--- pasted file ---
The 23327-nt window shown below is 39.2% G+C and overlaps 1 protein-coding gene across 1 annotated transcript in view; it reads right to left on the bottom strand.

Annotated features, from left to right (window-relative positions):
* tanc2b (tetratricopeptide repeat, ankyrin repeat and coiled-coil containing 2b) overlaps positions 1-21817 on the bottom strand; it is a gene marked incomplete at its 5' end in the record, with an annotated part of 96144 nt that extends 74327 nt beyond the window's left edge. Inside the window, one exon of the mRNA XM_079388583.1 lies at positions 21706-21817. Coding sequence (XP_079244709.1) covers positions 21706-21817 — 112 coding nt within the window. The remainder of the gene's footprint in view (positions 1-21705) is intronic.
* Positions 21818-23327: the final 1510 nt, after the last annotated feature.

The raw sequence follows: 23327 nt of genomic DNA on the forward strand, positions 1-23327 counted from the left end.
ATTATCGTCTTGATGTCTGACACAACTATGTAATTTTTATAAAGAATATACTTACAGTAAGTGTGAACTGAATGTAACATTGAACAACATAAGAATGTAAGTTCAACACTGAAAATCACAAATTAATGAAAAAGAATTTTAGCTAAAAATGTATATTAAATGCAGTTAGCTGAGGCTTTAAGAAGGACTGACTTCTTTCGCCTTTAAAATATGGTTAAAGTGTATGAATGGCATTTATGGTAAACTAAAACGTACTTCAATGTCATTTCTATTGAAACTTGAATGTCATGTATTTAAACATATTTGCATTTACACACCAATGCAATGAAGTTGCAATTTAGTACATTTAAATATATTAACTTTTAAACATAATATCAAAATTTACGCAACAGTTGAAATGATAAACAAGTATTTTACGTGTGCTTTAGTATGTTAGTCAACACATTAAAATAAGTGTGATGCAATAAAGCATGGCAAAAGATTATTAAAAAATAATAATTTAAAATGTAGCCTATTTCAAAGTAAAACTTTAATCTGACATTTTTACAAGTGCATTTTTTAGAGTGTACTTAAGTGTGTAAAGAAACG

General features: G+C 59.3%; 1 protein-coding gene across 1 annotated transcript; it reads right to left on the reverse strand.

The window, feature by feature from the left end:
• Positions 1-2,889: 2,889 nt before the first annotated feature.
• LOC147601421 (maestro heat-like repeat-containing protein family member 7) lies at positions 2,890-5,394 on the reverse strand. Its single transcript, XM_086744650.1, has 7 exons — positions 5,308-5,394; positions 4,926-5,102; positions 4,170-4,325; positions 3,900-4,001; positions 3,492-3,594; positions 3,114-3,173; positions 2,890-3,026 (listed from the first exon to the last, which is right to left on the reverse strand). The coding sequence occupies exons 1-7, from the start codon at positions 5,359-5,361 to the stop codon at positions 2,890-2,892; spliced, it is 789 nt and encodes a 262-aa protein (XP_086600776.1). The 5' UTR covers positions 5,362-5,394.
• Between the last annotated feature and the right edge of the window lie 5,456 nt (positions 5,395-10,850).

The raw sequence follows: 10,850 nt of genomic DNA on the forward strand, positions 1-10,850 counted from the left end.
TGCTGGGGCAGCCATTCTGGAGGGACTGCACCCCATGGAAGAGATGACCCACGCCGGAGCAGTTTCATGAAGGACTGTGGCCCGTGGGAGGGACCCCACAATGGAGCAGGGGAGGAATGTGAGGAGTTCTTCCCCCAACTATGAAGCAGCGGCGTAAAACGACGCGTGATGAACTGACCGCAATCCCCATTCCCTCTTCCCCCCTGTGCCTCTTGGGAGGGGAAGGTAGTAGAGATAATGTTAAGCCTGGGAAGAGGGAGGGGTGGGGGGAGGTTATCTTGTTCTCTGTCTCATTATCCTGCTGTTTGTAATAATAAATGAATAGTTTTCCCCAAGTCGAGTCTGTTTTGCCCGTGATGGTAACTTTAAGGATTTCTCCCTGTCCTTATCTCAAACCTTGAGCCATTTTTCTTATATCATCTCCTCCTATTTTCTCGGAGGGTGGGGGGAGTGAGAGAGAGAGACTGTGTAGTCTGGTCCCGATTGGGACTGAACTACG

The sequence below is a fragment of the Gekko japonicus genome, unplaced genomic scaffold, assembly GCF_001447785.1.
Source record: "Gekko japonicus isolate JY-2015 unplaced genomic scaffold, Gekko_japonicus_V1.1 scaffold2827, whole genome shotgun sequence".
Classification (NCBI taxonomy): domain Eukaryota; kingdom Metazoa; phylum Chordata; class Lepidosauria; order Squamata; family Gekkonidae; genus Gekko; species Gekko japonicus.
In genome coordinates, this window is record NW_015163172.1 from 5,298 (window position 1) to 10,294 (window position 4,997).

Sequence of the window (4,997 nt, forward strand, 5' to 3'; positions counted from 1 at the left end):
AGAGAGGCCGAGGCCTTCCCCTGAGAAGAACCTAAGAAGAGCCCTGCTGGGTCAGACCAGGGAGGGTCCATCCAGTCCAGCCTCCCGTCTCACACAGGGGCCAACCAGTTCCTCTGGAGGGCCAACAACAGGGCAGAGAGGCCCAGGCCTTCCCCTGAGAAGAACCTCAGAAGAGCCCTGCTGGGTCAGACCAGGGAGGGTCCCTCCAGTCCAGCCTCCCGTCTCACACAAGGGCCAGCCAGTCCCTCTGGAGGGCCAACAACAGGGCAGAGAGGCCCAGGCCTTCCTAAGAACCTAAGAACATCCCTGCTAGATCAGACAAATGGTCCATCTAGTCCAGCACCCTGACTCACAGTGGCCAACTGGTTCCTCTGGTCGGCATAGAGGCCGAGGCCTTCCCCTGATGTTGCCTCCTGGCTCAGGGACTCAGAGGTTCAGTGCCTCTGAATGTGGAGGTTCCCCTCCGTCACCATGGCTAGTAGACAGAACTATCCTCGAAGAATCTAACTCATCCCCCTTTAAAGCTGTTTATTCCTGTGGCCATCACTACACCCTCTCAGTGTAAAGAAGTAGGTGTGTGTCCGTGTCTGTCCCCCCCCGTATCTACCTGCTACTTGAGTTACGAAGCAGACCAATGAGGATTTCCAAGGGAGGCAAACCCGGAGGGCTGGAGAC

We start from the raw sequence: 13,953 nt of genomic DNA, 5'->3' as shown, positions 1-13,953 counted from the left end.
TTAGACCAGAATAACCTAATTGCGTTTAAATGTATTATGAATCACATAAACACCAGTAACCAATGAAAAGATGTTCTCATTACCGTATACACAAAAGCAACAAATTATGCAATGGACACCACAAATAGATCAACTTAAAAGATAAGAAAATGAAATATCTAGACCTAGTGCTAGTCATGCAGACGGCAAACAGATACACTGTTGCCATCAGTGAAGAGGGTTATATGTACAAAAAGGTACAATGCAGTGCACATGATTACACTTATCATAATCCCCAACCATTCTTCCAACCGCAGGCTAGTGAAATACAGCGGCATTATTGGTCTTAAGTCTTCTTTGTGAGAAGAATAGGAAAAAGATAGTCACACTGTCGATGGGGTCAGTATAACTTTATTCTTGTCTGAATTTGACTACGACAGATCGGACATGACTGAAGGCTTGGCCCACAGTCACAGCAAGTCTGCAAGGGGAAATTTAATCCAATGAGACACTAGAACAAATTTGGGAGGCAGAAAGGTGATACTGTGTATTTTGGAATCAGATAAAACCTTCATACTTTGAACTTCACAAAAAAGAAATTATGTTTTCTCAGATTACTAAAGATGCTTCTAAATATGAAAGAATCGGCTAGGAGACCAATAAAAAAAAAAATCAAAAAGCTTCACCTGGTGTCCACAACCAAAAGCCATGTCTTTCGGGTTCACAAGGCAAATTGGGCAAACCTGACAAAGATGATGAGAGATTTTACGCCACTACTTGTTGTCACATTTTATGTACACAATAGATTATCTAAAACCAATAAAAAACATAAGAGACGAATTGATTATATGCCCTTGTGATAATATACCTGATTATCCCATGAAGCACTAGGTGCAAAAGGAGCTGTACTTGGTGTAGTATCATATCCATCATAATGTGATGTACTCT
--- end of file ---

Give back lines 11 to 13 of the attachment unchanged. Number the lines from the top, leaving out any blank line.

• Between the last annotated feature and the right edge of the window lie 5,456 nt (positions 5,395-10,850).

The raw sequence follows: 10,850 nt of genomic DNA on the forward strand, positions 1-10,850 counted from the left end.
TGCTGGGGCAGCCATTCTGGAGGGACTGCACCCCATGGAAGAGATGACCCACGCCGGAGCAGTTTCATGAAGGACTGTGGCCCGTGGGAGGGACCCCACAATGGAGCAGGGGAGGAATGTGAGGAGTTCTTCCCCCAACTATGAAGCAGCGGCGTAAAACGACGCGTGATGAACTGACCGCAATCCCCATTCCCTCTTCCCCCCTGTGCCTCTTGGGAGGGGAAGGTAGTAGAGATAATGTTAAGCCTGGGAAGAGGGAGGGGTGGGGGGAGGTTATCTTGTTCTCTGTCTCATTATCCTGCTGTTTGTAATAATAAATGAATAGTTTTCCCCAAGTCGAGTCTGTTTTGCCCGTGATGGTAACTTTAAGGATTTCTCCCTGTCCTTATCTCAAACCTTGAGCCATTTTTCTTATATCATCTCCTCCTATTTTCTCGGAGGGTGGGGGGAGTGAGAGAGAGAGACTGTGTAGTCTGGTCCCGATTGGGACTGAACTACG